"In the Army," said the voice-over, "we do more before 9 a.m. than most people do all day." That thought resounded with us, inasmuch as many a 9 a.m. comes and goes and all we've accomplished is depositing a puddle of drool on our pillow.
Yet we didn't resent being reminded of our sloth, partly because the Army worded the message with a positive spin, versus, say, "Yo, you slobbering and pathetic slug, haul your lazy butt out of bed." No, instead of wallowing in recrimination, the recruiters dwelled on possibilities. The glory years of Army advertising produced magnificent tributes to human spirit and potential.
"Be all you can be," was the proposition. If not for your country, if not for your self-esteem, then at least for your pillowcases.
Alas, those eager-beaver armor charmers in the ad never got to tread on Communism, because Communism did a tank job on itself. Then Iraq decided to rape and Saddamize its neighbor, and our early-risers finally were unleashed to preserve petrotocracy-but with that, the end of an era.
The Army has downsized so rapidly that the entire U.S. presence in Europe now meets for maneuvers in the parking lot of the Wiesbaden Halt 'n' Gehen. And the soldier's role, "peacekeeping" in Haiti and Somalia under emasculating rules of engagement, has lost some of its rough-hewn glamour. In such an environment, join-up advertising has narrowed its appeal, as well.
"This isn't Hollywood. This is the Army .*.*. " begins the first recruitment spot in four years from Young & Rubicam, New York, narrated by a flesh-and-blood soldier crouched before a computer-animated tank, battlefield and cloudy sky. Hollywood? These graphics look like they're out of a 50 cents arcade game.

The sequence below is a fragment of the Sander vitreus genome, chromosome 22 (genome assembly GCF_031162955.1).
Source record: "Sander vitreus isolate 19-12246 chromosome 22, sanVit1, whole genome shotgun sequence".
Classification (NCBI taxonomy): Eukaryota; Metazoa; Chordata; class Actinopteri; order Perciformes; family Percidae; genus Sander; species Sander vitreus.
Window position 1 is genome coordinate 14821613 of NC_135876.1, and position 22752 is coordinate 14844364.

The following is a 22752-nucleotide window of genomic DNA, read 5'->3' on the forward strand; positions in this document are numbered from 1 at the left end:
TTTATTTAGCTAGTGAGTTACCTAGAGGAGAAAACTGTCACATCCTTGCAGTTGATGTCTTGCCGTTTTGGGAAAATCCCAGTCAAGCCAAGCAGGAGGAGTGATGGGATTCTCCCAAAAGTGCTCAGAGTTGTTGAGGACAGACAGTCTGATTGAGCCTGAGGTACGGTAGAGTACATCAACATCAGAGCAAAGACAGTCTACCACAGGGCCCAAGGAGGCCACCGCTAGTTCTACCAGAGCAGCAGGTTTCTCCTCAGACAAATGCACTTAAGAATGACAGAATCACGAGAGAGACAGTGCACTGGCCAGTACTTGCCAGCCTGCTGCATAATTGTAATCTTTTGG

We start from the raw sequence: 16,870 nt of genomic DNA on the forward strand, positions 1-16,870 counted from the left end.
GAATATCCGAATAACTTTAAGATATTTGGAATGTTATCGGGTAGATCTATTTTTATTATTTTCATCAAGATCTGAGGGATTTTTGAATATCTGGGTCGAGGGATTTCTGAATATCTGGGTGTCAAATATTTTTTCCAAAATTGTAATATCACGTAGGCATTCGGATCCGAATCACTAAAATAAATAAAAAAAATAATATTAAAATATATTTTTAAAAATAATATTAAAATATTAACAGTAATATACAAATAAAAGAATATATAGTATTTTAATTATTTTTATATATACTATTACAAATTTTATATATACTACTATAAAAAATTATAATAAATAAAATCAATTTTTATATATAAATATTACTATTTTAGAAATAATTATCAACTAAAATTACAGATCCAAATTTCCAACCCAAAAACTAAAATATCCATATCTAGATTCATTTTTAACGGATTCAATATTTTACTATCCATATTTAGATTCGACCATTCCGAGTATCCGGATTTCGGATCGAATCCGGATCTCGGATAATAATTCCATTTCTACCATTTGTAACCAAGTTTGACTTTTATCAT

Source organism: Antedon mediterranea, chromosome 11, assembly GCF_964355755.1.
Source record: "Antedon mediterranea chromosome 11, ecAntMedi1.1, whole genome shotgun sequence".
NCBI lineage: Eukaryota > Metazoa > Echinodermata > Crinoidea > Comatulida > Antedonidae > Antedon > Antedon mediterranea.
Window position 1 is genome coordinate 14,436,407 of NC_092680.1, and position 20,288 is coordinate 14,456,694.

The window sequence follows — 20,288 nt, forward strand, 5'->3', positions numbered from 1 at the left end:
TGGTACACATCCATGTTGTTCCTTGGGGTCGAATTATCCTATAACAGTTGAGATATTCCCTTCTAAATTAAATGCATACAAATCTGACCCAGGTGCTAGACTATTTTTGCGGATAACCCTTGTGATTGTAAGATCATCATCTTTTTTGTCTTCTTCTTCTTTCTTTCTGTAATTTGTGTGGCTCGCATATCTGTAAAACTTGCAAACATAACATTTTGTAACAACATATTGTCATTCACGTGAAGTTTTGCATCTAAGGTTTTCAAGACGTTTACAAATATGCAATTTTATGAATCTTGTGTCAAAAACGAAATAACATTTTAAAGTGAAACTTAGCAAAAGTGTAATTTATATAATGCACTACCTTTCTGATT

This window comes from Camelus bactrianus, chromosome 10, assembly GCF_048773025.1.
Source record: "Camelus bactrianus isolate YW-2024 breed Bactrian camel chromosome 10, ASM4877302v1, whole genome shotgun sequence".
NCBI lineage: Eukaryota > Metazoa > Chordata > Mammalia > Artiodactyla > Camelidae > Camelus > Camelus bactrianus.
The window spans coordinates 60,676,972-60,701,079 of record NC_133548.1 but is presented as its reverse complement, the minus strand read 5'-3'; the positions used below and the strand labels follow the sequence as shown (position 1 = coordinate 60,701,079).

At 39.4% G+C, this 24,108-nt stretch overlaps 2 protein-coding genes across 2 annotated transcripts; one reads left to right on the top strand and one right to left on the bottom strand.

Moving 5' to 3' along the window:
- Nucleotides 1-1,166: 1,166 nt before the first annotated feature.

"... A place that prepares you to think, to act, to be a part of the real world [now the fake-looking stuff transforms into a real tank and battlefield], a world where change is rapid, where technology keeps expanding. By the year 2000, there will be as many computers as people, [a helicopter morphs into an animated helicopter, landing on an electronic contour map], so get ready for tomorrow in the high-tech Army of today. Because we've already begun the 21st century in America's Army."
Never mind that the futuristic Hollywood effects they're trotting out are lackluster and dated-looking, like warmed over "War Games" footage from the early '80s. And never mind that there's nothing explaining why an Army hitch beats two years at DeVry, where there's plenty of career training and almost no chance of being shipped to Croatia.
What's truly missing here is emotional relevance. Two lyric-less bars of "Be all you can be" are all that remains of the campaign that never mentioned duty or honor or patriotism, yet nonetheless glorified them while making a three-year enlistment seem like a gift to yourself. This new all-rational approach, by contrast, is soulless and mercenary.
The message for the next century? In effect: "Be ..... all that we can buy ..... in the Arrrrr-me."
Ad Age Bulletin Board on Prodigy, or by Prodigy e-mail at EFPB35A.